Anyone who is a Hip-Hop head knows that this movement was birthed in the Bronx during the 1970’s. The rhythmic, stylized music that accompanied the mastery of composition was the shoebox for artists to be either boast bravado or promote knowledge.

Grandmaster Flash, DJ Kool Herc and Marley Marl are just a few of the pioneers that laid the foundation and over time there would be many other artists that would give the brick and mortar. The genre would grow to heights taller than most skyscrapers in New York, and would eventually span the globe to influence cultures for generations.

This week we take a look at three albums from one of Hip-Hop’s dominant stables. Bad Boy Records was the prominent labels during the 90’s and would go head-to-head with Death Row Records during the infamous East vs West Coast wars. These albums will turn 20 this year and influenced me as an artist way back then.

The Notorious B.I.G.-Life After Death

Christopher Wallace was the most influential artist from Brooklyn. Riding high from his début album Ready To Die, Biggie would give the world his second and unfortunately last project. The double album dropped in March of 1997 after his death featured timeless tracks like Hypnotize and Mo Money Mo Problems. The album received a few Grammy nods as well as forged a bond between pop and gangsta rap.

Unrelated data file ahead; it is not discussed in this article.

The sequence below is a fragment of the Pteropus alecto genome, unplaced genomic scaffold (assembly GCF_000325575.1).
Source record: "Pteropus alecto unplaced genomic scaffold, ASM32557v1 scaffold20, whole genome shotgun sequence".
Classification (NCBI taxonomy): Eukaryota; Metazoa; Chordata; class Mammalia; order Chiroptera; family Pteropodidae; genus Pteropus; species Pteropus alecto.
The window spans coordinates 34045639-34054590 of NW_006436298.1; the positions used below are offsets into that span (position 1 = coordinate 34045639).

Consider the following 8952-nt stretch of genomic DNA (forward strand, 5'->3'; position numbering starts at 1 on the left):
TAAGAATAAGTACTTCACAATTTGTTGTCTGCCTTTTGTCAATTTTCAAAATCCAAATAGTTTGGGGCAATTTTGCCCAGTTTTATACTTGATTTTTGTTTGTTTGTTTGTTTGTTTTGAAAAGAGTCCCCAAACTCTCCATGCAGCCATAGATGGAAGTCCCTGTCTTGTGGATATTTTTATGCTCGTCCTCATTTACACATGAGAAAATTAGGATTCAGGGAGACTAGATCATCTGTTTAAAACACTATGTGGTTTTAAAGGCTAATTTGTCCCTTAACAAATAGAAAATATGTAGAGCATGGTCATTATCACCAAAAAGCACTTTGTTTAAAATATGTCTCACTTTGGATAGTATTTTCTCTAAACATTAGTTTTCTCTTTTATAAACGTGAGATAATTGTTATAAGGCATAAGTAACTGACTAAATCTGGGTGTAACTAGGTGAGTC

Mase-Harlem World

In October of 1997 the world was introduced to Harlem by Mason Betha. Emerging from the Children of the Corn alongside Big L and Cam’ron, his début album would reach multi-platinum status with production from Diddy, Jermaine Dupri and an unknown duo known as the Neptunes to name a few. His unique drawl over blends of great samples of melodic tones helped songs like Feels So Good reach epic heights on the charts.

Puff Daddy and The Family-No Way Out

The summer of 1997 was a rough but successful one for Sean Combs. In dealing with the death of his friend The Notorious B.I.G., Combs knew there was strength in numbers and decided to make it a family affair. His début album featured the entire Bad Boy family as well as production from New York’s hottest producers. This album hit you right in the feels with songs like I’ll Be Missing You and would go on to receive Grammy nods as well as the award for Best Rap Album in 1998.

Are there any other albums that will turn 20 this year that were dope to you? Let’s talk about it down below.

Tags : Bad BoyDIDDYEast CoastHip HopMasemusicNotorious B.I.Grapspotlight
Jerry Miller

The author Jerry Miller

Aspiring entertainment writer from Indianapolis, Indiana. I served as the Entertainment Editor for the largest African-American magazine in the city of Indianapolis.

Leave a Response